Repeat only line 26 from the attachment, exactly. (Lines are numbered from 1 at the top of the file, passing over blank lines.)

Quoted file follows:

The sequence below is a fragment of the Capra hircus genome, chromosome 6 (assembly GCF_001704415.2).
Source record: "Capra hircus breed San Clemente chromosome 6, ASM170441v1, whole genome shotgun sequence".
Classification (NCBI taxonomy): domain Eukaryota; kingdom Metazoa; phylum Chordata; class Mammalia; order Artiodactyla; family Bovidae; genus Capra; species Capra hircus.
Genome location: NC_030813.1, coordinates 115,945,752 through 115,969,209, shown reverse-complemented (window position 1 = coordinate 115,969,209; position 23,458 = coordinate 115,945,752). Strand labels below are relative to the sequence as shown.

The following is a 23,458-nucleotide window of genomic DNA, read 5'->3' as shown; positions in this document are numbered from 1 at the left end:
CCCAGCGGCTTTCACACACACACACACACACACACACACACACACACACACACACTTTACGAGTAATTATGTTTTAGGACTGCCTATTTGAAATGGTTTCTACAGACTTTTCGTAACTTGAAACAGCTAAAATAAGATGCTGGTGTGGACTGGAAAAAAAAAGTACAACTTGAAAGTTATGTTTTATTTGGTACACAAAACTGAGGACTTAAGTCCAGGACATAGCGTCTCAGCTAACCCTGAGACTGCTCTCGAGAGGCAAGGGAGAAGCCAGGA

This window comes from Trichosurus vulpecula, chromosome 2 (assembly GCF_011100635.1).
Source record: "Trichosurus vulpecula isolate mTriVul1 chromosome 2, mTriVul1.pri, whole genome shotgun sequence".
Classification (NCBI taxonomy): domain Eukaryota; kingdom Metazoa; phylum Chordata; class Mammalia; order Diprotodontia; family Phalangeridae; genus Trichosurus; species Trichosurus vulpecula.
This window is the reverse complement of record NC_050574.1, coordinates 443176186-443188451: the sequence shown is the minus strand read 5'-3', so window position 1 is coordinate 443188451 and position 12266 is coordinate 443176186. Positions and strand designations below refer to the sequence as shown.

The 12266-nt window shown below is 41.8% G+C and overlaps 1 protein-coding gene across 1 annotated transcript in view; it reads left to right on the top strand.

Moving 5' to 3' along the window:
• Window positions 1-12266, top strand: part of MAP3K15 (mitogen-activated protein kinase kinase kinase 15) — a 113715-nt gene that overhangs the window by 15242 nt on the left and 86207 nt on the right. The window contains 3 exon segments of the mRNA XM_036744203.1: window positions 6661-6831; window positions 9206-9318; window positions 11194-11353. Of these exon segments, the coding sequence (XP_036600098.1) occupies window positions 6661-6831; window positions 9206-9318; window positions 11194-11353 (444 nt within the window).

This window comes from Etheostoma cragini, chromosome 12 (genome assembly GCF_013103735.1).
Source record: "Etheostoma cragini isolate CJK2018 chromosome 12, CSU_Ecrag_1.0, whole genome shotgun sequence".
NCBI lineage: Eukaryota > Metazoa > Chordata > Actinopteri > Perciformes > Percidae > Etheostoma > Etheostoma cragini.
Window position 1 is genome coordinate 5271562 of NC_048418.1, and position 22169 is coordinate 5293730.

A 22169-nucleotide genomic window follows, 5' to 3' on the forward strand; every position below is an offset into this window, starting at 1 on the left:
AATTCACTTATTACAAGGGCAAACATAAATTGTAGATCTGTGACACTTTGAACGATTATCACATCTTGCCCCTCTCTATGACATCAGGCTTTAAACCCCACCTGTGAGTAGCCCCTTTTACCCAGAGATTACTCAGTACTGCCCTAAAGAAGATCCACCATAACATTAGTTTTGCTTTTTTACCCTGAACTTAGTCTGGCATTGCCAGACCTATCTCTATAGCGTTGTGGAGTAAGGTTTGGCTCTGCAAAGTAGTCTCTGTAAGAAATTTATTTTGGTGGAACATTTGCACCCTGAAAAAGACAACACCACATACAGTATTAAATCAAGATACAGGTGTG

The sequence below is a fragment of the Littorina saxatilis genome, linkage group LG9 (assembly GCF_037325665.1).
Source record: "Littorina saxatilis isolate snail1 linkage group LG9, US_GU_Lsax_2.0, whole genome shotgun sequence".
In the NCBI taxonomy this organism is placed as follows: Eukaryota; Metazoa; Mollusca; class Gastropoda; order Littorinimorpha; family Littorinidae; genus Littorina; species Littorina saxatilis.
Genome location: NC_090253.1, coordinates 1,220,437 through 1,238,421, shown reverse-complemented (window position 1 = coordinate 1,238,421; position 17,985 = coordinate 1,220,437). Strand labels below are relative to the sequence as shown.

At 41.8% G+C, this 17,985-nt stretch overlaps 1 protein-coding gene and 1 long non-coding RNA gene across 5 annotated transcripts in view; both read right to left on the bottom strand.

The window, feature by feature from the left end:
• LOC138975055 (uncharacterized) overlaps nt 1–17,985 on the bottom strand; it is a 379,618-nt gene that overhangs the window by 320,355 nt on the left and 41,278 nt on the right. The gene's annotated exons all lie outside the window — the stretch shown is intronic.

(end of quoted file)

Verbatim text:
• LOC138975055 (uncharacterized) overlaps nt 1–17,985 on the bottom strand; it is a 379,618-nt gene that overhangs the window by 320,355 nt on the left and 41,278 nt on the right. The gene's annotated exons all lie outside the window — the stretch shown is intronic.